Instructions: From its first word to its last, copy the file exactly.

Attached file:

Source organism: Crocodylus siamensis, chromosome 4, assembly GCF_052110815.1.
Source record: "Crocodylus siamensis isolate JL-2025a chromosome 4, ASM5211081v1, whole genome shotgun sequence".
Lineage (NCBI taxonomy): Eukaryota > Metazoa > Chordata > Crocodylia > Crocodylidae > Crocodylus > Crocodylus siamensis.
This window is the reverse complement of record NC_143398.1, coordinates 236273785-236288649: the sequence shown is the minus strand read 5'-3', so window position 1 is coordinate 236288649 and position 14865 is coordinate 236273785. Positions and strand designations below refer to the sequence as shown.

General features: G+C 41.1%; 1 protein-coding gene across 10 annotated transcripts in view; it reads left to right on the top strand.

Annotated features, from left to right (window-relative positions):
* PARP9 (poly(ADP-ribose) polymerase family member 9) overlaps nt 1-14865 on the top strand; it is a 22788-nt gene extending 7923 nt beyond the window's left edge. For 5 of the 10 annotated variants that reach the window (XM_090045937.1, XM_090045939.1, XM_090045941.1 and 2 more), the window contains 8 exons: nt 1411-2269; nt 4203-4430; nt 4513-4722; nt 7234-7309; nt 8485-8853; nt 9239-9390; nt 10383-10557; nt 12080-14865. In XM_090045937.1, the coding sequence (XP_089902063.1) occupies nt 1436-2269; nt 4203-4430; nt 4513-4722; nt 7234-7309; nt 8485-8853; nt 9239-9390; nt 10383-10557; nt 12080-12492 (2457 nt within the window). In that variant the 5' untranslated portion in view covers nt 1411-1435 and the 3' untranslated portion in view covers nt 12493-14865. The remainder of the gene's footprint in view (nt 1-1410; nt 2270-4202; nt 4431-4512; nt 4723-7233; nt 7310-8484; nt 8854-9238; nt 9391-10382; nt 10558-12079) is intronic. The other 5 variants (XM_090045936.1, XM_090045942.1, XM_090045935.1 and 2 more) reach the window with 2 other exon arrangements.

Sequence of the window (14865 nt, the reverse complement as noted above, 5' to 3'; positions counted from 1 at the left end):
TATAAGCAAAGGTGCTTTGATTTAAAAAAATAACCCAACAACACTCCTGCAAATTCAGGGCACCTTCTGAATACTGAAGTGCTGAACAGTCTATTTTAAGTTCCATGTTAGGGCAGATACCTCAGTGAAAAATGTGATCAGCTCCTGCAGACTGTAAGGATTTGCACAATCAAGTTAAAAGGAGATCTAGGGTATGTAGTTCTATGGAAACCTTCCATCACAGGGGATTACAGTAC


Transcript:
Source organism: Crocodylus siamensis, chromosome 4, assembly GCF_052110815.1.
Source record: "Crocodylus siamensis isolate JL-2025a chromosome 4, ASM5211081v1, whole genome shotgun sequence".
Lineage (NCBI taxonomy): Eukaryota > Metazoa > Chordata > Crocodylia > Crocodylidae > Crocodylus > Crocodylus siamensis.
This window is the reverse complement of record NC_143398.1, coordinates 236273785-236288649: the sequence shown is the minus strand read 5'-3', so window position 1 is coordinate 236288649 and position 14865 is coordinate 236273785. Positions and strand designations below refer to the sequence as shown.

General features: G+C 41.1%; 1 protein-coding gene across 10 annotated transcripts in view; it reads left to right on the top strand.

Annotated features, from left to right (window-relative positions):
* PARP9 (poly(ADP-ribose) polymerase family member 9) overlaps nt 1-14865 on the top strand; it is a 22788-nt gene extending 7923 nt beyond the window's left edge. For 5 of the 10 annotated variants that reach the window (XM_090045937.1, XM_090045939.1, XM_090045941.1 and 2 more), the window contains 8 exons: nt 1411-2269; nt 4203-4430; nt 4513-4722; nt 7234-7309; nt 8485-8853; nt 9239-9390; nt 10383-10557; nt 12080-14865. In XM_090045937.1, the coding sequence (XP_089902063.1) occupies nt 1436-2269; nt 4203-4430; nt 4513-4722; nt 7234-7309; nt 8485-8853; nt 9239-9390; nt 10383-10557; nt 12080-12492 (2457 nt within the window). In that variant the 5' untranslated portion in view covers nt 1411-1435 and the 3' untranslated portion in view covers nt 12493-14865. The remainder of the gene's footprint in view (nt 1-1410; nt 2270-4202; nt 4431-4512; nt 4723-7233; nt 7310-8484; nt 8854-9238; nt 9391-10382; nt 10558-12079) is intronic. The other 5 variants (XM_090045936.1, XM_090045942.1, XM_090045935.1 and 2 more) reach the window with 2 other exon arrangements.

Sequence of the window (14865 nt, the reverse complement as noted above, 5' to 3'; positions counted from 1 at the left end):
TATAAGCAAAGGTGCTTTGATTTAAAAAAATAACCCAACAACACTCCTGCAAATTCAGGGCACCTTCTGAATACTGAAGTGCTGAACAGTCTATTTTAAGTTCCATGTTAGGGCAGATACCTCAGTGAAAAATGTGATCAGCTCCTGCAGACTGTAAGGATTTGCACAATCAAGTTAAAAGGAGATCTAGGGTATGTAGTTCTATGGAAACCTTCCATCACAGGGGATTACAGTAC